Bipartisan legislation seeks to put 'pill mills' out of business

A parent’s worst nightmare is having to bury a child.  That nightmare is becoming a tragic reality for far too many families across the United States. On average, seven people die from prescription drug abuse every day in Florida. In Massachusetts, the number of painkiller-related deaths increased 600 percent over the last 20 years. More than fifty million Americans have admitted to misusing prescription opiates, or powerful narcotic painkillers like codeine and oxycodone.

Garrett’s story has painful echoes in every state and across every socio-economic strata of society. That’s why we have joined together to introduce bipartisan legislation aimed at combating a major driver in the prescription drug abuse epidemic: pill mills.

These so-called pain management clinics, or “pill mills”, do nothing more than house drug dealers passing themselves off as legitimate healthcare providers who hand out prescription drugs as if they are candy. They have turned states like Florida into the nation’s warehouse for narcotics, flooding the rest of the country with easily available and addictive narcotics. Today, Florida has more pain clinics than McDonald’s restaurants.

Our legislation takes steps to end this pill mill plague and make our communities safer again. Known as the “Pill Mill Crackdown Act of 2011,” the bill: 

· Toughens federal penalties for pill mill operators by doubling the prison sentence for offenders from 10 to 20 years and tripling the fine from $1 million to $3 million.

· Uses assets seized from drug violators to fund state drug monitoring databases, enforce actions against pill mills, and support drug treatment programs. Thirty-four states, including Massachusetts and Florida operate drug databases that help law enforcement track these narcotics and identify abusive practices and trends.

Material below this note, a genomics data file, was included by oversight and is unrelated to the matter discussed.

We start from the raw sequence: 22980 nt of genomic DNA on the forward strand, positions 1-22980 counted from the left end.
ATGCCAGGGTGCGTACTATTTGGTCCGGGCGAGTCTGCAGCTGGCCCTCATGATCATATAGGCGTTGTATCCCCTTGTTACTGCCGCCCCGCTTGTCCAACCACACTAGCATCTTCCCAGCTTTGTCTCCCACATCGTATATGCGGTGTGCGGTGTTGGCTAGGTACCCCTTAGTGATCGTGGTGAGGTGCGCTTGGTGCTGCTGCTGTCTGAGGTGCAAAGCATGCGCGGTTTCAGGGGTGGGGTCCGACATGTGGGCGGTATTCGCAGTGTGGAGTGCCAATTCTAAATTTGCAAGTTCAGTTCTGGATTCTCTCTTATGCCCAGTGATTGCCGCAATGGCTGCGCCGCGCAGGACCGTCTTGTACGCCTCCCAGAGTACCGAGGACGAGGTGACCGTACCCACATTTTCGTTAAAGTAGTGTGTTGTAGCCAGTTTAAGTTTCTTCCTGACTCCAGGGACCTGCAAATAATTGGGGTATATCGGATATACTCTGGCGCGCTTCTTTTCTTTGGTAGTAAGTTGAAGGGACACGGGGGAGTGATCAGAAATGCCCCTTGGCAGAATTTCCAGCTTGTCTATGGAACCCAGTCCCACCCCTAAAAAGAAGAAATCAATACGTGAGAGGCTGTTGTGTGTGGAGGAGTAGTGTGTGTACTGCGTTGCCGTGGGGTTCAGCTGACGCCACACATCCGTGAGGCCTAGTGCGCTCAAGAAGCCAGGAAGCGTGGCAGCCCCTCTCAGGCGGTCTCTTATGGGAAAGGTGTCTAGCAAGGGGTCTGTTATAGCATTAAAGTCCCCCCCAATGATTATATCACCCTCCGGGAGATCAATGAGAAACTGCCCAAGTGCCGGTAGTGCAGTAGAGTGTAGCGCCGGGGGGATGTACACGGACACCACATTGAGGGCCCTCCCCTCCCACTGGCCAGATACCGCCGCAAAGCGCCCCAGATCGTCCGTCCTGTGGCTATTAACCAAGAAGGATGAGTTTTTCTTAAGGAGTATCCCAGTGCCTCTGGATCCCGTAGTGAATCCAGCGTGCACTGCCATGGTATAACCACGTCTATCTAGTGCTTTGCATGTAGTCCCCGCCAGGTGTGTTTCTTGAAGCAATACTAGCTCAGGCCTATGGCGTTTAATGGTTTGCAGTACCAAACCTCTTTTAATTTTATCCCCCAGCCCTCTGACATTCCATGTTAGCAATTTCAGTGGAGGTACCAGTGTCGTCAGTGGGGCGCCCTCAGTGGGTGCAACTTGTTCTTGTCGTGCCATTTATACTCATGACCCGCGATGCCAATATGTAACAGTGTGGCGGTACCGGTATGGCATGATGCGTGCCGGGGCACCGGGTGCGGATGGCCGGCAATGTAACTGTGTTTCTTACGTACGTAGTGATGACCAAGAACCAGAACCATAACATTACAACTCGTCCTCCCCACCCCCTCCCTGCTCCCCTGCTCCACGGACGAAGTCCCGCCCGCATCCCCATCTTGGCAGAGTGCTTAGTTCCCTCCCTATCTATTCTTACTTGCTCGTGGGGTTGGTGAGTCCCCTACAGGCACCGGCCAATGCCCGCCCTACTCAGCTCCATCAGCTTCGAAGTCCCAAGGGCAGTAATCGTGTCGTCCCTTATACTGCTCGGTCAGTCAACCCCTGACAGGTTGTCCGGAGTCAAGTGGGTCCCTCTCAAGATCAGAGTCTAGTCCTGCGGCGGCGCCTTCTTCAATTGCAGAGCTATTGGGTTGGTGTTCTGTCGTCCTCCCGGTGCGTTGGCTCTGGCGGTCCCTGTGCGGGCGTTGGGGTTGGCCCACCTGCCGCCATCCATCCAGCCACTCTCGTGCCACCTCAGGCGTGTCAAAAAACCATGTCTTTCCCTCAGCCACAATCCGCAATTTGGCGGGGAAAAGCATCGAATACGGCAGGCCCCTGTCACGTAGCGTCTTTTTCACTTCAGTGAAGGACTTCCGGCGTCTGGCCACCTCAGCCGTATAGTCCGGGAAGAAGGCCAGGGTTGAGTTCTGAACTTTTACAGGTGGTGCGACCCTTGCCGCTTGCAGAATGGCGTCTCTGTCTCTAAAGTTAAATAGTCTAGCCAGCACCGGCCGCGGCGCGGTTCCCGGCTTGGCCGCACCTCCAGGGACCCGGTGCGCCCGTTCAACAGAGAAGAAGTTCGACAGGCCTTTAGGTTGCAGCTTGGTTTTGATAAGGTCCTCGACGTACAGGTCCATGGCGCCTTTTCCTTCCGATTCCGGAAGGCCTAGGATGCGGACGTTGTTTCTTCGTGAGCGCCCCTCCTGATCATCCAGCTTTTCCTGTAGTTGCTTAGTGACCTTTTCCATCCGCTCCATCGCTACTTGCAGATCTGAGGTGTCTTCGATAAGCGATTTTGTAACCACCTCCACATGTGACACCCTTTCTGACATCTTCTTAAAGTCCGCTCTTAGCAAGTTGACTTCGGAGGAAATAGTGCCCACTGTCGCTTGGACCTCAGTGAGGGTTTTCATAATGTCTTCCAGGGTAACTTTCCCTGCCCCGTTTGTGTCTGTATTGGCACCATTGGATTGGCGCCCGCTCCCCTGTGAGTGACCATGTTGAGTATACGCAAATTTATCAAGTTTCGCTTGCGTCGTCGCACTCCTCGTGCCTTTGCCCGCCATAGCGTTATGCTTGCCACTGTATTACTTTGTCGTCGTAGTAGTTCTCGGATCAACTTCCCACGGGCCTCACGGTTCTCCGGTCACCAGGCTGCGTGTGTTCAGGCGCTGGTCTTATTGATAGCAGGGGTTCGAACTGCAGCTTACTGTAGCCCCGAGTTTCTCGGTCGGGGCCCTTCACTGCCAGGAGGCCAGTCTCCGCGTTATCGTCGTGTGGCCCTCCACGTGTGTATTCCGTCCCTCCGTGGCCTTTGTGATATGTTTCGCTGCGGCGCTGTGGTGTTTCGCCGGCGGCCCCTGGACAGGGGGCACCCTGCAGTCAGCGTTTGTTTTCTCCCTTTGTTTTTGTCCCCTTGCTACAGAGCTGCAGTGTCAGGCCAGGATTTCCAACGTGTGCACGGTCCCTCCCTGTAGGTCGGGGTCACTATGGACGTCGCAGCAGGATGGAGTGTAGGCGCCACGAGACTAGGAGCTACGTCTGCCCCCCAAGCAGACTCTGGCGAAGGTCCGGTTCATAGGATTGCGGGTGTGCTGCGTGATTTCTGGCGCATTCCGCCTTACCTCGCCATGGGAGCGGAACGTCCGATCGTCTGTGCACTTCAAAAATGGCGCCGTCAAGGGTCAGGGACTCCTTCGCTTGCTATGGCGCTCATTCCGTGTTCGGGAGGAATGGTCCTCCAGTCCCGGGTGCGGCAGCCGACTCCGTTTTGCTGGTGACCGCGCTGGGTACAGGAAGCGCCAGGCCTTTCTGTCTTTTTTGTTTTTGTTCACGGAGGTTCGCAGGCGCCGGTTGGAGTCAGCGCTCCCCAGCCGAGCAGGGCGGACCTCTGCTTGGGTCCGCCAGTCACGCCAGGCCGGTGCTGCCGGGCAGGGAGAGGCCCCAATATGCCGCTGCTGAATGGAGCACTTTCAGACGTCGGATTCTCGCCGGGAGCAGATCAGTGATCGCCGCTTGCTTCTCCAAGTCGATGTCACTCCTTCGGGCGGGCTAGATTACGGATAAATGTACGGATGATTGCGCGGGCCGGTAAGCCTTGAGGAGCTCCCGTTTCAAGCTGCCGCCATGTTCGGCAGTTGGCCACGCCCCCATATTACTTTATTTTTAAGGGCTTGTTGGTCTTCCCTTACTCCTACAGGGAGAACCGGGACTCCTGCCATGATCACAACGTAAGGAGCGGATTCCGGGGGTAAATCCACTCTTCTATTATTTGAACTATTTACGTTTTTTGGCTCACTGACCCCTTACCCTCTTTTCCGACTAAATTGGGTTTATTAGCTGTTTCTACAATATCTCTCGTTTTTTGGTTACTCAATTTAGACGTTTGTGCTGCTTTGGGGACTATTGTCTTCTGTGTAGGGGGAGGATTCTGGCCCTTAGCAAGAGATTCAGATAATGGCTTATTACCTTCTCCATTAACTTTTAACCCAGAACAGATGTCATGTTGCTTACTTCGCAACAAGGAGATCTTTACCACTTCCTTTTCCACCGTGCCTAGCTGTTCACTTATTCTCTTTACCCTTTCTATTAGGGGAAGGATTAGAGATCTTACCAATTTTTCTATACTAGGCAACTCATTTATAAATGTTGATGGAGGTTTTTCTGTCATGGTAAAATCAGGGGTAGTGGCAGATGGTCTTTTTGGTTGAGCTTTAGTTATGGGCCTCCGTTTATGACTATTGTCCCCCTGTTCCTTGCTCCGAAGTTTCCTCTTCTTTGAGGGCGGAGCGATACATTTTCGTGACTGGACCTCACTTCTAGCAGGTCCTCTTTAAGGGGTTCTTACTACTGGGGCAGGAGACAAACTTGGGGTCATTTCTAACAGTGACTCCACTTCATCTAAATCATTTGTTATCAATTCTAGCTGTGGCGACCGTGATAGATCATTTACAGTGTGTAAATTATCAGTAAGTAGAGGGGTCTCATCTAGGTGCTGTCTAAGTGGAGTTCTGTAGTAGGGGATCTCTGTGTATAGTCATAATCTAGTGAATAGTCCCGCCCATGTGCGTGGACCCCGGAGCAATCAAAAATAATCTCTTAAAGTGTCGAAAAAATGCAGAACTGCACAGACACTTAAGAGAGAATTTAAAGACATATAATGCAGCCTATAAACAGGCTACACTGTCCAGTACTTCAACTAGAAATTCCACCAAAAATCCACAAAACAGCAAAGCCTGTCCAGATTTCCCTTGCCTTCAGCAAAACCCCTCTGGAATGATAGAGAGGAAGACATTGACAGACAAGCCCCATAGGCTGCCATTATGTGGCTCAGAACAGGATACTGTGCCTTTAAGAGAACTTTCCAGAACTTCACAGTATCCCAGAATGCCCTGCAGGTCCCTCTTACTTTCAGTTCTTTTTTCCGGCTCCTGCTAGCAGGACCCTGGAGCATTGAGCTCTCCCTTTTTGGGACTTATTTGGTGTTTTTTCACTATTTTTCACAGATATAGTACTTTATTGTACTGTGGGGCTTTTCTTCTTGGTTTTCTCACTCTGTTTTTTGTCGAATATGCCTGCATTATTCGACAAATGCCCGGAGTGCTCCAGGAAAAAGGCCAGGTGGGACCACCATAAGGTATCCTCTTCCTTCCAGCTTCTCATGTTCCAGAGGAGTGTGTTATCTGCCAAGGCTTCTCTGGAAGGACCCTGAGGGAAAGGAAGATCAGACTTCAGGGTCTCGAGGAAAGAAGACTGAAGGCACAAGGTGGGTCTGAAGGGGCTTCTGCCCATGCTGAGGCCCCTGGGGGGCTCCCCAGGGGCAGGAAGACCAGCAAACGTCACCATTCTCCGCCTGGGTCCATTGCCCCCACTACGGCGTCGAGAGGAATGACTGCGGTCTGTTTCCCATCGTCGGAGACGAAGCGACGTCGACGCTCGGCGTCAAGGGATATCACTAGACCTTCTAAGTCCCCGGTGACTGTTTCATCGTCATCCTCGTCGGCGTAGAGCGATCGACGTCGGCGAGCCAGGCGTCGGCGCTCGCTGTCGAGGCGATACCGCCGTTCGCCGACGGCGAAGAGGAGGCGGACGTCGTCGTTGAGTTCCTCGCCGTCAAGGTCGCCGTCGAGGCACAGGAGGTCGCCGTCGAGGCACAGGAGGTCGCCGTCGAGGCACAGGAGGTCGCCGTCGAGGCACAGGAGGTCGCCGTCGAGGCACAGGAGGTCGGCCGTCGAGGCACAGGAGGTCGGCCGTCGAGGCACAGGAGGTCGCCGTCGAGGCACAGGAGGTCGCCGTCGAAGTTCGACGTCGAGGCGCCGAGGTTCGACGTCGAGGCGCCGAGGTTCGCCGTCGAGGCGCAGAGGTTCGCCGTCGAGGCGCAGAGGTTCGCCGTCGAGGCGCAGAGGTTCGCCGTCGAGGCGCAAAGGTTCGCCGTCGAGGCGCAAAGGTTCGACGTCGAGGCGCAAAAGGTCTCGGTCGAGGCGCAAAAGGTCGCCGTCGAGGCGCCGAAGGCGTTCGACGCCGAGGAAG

· Reclassifies hydrocodone combination drugs (some of the most addictive and dangerous drug mixtures) to make them more difficult to prescribe and obtain.

The cost of the prescription drug epidemic is enormous. Higher emergency room costs. Lower employee productivity. The high cost of drug addiction treatment itself. The $15,000 - $20,000 in costs to treat addicted babies in neonatal intensive care. The $1.4 million in lifetime costs that addicts incur. Rising health insurance premiums to pay for uncompensated care. The burden on taxpayers and society is staggering.

Everyone stands to benefit from the legislation we have introduced. Leaders in law enforcement and the medical community have praised the Pill Mill Crackdown Act as a vital part of the ongoing battle against prescription drug abuse. Massachusetts’s Middlesex District Attorney Gerald Leone said that the bill “adds an important tool to law enforcement’s arsenal as we work to ensure that predatory doctors who feed on the addiction of vulnerable individuals are held accountable.” Florida Attorney General Pam Bondi, a relentless advocate in the fight against illegal pill mills, called the bill a “necessary tool to aggressively combat the prescription-drug epidemic. I urge Congress to pass these much-needed reforms."

Doctors earn a license to prescribe medicines, not push drugs. We call on all members of Congress to work with us to shut down these pill mills and help stop the pain they bring to countless families across the country.

Rep. Vern Buchanan (R-Fla.) is a member of the House Ways and Means Committee, and Rep. Ed Markey (D-Mass) is a senior member of the House Energy and Commerce Committee.